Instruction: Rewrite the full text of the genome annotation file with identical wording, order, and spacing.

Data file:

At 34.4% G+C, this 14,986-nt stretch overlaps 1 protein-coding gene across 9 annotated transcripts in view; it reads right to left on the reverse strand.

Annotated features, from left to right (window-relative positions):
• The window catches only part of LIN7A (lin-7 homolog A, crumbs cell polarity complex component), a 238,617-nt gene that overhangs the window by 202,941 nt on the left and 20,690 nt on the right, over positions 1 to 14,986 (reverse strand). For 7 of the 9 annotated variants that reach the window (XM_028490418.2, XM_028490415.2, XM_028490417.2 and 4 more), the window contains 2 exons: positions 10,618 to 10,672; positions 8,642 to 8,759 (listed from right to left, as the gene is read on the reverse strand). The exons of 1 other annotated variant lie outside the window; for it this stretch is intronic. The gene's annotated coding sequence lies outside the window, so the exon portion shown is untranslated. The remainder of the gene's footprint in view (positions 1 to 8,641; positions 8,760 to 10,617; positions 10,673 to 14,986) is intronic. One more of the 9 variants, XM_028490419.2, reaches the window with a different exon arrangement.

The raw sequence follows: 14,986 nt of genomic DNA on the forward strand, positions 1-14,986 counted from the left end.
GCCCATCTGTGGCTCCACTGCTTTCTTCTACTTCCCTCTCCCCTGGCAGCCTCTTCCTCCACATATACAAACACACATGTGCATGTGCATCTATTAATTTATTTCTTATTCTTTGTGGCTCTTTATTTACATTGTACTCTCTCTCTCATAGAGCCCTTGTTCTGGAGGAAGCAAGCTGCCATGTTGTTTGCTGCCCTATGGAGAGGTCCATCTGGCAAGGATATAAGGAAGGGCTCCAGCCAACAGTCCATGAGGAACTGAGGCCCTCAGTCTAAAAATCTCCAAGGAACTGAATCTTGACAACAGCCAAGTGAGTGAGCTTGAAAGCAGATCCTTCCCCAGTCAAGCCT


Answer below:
At 34.4% G+C, this 14,986-nt stretch overlaps 1 protein-coding gene across 9 annotated transcripts in view; it reads right to left on the reverse strand.

Annotated features, from left to right (window-relative positions):
• The window catches only part of LIN7A (lin-7 homolog A, crumbs cell polarity complex component), a 238,617-nt gene that overhangs the window by 202,941 nt on the left and 20,690 nt on the right, over positions 1 to 14,986 (reverse strand). For 7 of the 9 annotated variants that reach the window (XM_028490418.2, XM_028490415.2, XM_028490417.2 and 4 more), the window contains 2 exons: positions 10,618 to 10,672; positions 8,642 to 8,759 (listed from right to left, as the gene is read on the reverse strand). The exons of 1 other annotated variant lie outside the window; for it this stretch is intronic. The gene's annotated coding sequence lies outside the window, so the exon portion shown is untranslated. The remainder of the gene's footprint in view (positions 1 to 8,641; positions 8,760 to 10,617; positions 10,673 to 14,986) is intronic. One more of the 9 variants, XM_028490419.2, reaches the window with a different exon arrangement.

The raw sequence follows: 14,986 nt of genomic DNA on the forward strand, positions 1-14,986 counted from the left end.
GCCCATCTGTGGCTCCACTGCTTTCTTCTACTTCCCTCTCCCCTGGCAGCCTCTTCCTCCACATATACAAACACACATGTGCATGTGCATCTATTAATTTATTTCTTATTCTTTGTGGCTCTTTATTTACATTGTACTCTCTCTCTCATAGAGCCCTTGTTCTGGAGGAAGCAAGCTGCCATGTTGTTTGCTGCCCTATGGAGAGGTCCATCTGGCAAGGATATAAGGAAGGGCTCCAGCCAACAGTCCATGAGGAACTGAGGCCCTCAGTCTAAAAATCTCCAAGGAACTGAATCTTGACAACAGCCAAGTGAGTGAGCTTGAAAGCAGATCCTTCCCCAGTCAAGCCT